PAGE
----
A superior blend of history and imagination.

In the hotbed of intrigue that is Rome in 48 BC, Caesar is away chasing Pompey in their struggle for Empire, the populous is divided in their allegiances and life goes on. The wives, daughters, lovers and family members of the power brokers of Rome are all caught up in this most recent tale of Gordianus the Finder. It is a departure from the last two books in the Roma Sub Rosa series that concentrated on political maneuverings and military operations, now returning to a more "human" centered tale involving the women of Rome; giving a face to historical figures that went without more than casual mention in the histories written by men, for men, about men.This is probably Steven Saylor's most non-linear novel to date. It weaves back and forth through the events surrounding the murder of his latest case, who also happens to be his mistress. The story telling has been taken to a new level in this novel, and Steven Saylor deserves the highest accolades for his work here. Am I being too enthusiastic? I think not. A truly wonderful tale that is highly recommended.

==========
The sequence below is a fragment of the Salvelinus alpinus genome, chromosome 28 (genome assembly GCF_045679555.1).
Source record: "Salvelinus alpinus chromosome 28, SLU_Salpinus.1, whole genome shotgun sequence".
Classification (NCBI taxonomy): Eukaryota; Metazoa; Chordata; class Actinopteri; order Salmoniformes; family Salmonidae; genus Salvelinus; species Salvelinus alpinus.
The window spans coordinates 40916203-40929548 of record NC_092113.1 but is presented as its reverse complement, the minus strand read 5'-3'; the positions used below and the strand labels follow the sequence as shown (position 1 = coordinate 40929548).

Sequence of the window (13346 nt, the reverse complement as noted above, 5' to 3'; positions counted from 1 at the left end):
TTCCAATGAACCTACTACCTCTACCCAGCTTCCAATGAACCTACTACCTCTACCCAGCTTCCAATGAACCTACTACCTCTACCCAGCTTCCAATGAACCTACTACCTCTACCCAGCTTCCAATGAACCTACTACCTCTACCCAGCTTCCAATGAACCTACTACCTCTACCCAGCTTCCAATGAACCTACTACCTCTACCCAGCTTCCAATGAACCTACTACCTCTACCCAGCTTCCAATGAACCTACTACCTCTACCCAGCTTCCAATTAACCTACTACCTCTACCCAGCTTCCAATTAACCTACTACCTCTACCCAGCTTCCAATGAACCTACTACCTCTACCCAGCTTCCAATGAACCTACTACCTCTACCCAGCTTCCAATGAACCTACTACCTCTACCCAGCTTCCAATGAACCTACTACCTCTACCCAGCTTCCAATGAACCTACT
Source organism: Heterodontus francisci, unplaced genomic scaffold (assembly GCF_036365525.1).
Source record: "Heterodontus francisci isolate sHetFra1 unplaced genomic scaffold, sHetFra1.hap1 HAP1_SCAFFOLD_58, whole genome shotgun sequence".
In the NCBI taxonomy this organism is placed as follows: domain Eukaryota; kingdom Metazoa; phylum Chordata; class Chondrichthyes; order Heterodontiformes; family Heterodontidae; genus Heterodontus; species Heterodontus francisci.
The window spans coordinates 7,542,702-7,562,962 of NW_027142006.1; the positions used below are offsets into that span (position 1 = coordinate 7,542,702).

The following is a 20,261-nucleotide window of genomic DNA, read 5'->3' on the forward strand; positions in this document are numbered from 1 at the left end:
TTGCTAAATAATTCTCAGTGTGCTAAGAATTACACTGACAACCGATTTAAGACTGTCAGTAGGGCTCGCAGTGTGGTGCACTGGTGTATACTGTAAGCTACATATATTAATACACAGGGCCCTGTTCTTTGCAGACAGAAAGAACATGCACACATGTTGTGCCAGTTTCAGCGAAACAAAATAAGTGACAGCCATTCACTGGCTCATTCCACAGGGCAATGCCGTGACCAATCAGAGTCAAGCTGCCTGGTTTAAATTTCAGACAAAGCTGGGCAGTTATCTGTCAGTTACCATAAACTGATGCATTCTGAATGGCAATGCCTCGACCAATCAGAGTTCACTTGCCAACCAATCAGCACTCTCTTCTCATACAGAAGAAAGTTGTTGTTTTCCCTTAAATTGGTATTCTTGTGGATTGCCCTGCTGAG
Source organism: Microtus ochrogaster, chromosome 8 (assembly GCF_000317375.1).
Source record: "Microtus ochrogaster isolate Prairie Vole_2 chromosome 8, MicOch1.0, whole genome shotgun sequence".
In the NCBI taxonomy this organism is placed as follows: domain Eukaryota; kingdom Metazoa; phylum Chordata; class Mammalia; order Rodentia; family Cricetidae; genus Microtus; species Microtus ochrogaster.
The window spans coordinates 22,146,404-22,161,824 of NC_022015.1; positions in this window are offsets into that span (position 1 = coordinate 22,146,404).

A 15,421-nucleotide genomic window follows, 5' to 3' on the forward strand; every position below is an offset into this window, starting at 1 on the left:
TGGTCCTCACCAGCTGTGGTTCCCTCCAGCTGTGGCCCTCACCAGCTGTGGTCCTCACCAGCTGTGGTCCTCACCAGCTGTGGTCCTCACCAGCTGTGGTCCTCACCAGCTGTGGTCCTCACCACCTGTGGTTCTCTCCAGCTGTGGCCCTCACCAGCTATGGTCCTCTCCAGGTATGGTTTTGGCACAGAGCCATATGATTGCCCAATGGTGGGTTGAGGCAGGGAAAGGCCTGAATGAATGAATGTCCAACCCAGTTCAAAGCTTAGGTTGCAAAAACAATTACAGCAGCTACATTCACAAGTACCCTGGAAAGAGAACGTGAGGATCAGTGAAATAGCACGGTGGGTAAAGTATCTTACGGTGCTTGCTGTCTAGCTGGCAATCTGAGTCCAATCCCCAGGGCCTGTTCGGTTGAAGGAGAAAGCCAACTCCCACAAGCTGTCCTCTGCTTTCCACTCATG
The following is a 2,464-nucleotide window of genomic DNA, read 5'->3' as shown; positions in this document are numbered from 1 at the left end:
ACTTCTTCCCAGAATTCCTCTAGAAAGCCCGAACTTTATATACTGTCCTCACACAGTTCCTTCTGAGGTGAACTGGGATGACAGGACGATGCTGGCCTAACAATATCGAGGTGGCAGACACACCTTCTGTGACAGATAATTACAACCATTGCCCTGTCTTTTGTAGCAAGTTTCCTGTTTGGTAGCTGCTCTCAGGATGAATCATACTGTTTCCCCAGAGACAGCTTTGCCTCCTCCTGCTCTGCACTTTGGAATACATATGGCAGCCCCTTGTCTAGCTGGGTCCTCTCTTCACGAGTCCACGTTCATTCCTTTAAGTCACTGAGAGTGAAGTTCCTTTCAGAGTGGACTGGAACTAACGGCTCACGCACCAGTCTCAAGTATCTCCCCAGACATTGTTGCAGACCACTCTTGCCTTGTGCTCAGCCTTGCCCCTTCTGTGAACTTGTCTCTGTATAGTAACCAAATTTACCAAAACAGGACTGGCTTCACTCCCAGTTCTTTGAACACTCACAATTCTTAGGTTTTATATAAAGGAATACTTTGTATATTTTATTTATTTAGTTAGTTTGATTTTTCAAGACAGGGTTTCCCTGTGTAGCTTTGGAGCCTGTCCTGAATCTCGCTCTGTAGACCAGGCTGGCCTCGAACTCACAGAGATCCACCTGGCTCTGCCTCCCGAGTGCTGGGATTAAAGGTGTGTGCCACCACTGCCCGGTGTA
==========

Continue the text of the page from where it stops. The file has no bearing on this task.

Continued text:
Different to the rest